Arts & Culture
Artists take a trip in the Transit Interpretation Project
They'll create responses to the commuter system in the form of dance, photographs, poetry and even fashion
Published: November 27, 2013
Fashion designer Bethany Mikell completed her trip Nov. 10, along with friends and fellow artists Kelly Berry and Megan Steward. Berry and Steward sketched many of the passengers who came and went along Link 8, which goes from the downtown LYNX Central Station to International Drive. The sketches will be embroidered on a dress Mikell is designing, which will feature a macramé detail of the shape of the route itself. She plans to have the dress modeled and photographed at locations along the route.
Artistic concerns aside, Mikell says their interactions with other passengers were very positive, with curious riders asking about the sketches and the project. One man, however, was extremely anxious at the beginning of their trip when the bus arrived five minutes late. If he missed the transfer to his next bus – the last one of the day – he would have had to walk two hours from the bus stop to his home.
Interactions between artists and the community are one part of why Greene started the project to begin with. The diverse group he has recruited includes established, emerging and amateur artists. Every piece created, every story told is an opportunity to see the city and the region from another perspective.
"If you're using mass transit in the South, there's a socioeconomic overlay to the perception of your presence there," says Dr. Julian Chambliss, associate professor of history at Rollins College and another TrIP participant. Chambliss, whose research has focused on early urban planning and urban history, is interested in the "real and perceived" urban experience, and he plans to explore how the perception policymakers have of the people who use mass transit affects their decision-making. "Perception is very important to the urban experience … If you perceive things to be a certain way, that enforces or supports policy to be a certain way. If you change perception, arguably you can change policy."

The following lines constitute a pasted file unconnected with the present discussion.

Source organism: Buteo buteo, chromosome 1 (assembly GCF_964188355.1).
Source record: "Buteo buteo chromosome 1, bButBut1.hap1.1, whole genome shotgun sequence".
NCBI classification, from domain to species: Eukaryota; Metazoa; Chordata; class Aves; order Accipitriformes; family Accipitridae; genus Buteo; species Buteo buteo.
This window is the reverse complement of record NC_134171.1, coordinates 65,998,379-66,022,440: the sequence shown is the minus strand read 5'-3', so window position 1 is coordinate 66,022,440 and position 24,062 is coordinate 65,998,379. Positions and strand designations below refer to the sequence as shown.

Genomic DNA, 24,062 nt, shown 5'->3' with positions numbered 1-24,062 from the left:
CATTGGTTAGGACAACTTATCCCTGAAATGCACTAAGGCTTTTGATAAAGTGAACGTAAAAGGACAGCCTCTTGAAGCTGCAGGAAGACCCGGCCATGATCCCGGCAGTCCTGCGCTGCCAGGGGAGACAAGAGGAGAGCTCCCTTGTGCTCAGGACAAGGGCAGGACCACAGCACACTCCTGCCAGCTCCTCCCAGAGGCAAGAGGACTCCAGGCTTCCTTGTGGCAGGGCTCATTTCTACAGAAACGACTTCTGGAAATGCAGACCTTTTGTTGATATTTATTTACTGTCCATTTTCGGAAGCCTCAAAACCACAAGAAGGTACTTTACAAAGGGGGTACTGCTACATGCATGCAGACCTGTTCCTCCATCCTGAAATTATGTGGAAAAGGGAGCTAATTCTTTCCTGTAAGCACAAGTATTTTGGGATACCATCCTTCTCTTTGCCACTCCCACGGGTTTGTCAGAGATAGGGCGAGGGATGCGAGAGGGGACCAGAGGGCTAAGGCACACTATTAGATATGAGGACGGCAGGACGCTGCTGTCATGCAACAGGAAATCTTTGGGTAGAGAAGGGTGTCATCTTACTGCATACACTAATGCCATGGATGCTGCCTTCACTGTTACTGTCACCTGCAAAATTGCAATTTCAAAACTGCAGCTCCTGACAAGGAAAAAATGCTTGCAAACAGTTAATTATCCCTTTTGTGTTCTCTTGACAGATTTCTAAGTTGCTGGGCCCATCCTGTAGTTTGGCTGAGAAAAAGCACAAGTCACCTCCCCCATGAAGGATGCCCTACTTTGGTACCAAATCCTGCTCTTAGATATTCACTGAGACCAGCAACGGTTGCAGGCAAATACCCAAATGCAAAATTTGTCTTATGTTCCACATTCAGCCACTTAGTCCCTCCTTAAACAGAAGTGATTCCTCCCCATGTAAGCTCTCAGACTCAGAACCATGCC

Greene encourages the artists to focus on the creative aspect without concern for where the works will be shown. While he hasn't dismissed the possibility of an exhibition of the work, he says the works will be documented on a website, and that the idea is more in line with site-specific art – performances and installations created for a specific location. Artists are free to display or publish or sell their work as they see fit, without confining their creativity to the parameters of a gallery space.
Statistics bear out Greene's assertion that the LYNX routes are underutilized. In 2012 the total average ridership was 85,000 passenger rides (one-way trips) per weekday, meaning between 95 and 97 percent of the population finds some other way to navigate Central Florida's sprawling expanse of asphalt. For contrast, the area served by New York City's Metro Transit Authority (which includes both the bus and subway system) has a population 8.5 times greater than that served by LYNX, but has a ridership 100 times greater. Public transit in Orlando, like many Southern metro areas with low population densities, isn't ingrained in everyday life for most of the population.
Greene hopes that the multiplicity of experiences and perspectives documented in the Transit Interpretation Project will encourage dialogue about the benefits and drawbacks of using public transit, while documenting "stories about the bus, Orlando and the people who live here."
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